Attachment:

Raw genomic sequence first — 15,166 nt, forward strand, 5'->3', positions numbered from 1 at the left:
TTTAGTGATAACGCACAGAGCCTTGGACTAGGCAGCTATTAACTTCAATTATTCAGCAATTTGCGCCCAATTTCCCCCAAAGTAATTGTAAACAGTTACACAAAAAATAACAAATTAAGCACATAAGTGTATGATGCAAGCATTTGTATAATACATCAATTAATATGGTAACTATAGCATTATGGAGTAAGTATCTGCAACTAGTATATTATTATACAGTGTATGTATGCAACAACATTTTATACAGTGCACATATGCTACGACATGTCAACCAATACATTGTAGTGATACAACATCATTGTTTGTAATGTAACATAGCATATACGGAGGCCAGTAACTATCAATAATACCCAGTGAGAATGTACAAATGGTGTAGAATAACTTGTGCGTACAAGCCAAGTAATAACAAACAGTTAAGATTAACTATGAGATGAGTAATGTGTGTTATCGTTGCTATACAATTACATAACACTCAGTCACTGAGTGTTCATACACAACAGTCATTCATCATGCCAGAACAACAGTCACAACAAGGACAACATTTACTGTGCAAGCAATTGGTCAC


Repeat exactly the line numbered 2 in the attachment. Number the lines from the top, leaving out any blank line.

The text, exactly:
TTTAGTGATAACGCACAGAGCCTTGGACTAGGCAGCTATTAACTTCAATTATTCAGCAATTTGCGCCCAATTTCCCCCAAAGTAATTGTAAACAGTTACACAAAAAATAACAAATTAAGCACATAAGTGTATGATGCAAGCATTTGTATAATACATCAATTAATATGGTAACTATAGCATTATGGAGTAAGTATCTGCAACTAGTATATTATTATACAGTGTATGTATGCAACAACATTTTATACAGTGCACATATGCTACGACATGTCAACCAATACATTGTAGTGATACAACATCATTGTTTGTAATGTAACATAGCATATACGGAGGCCAGTAACTATCAATAATACCCAGTGAGAATGTACAAATGGTGTAGAATAACTTGTGCGTACAAGCCAAGTAATAACAAACAGTTAAGATTAACTATGAGATGAGTAATGTGTGTTATCGTTGCTATACAATTACATAACACTCAGTCACTGAGTGTTCATACACAACAGTCATTCATCATGCCAGAACAACAGTCACAACAAGGACAACATTTACTGTGCAAGCAATTGGTCAC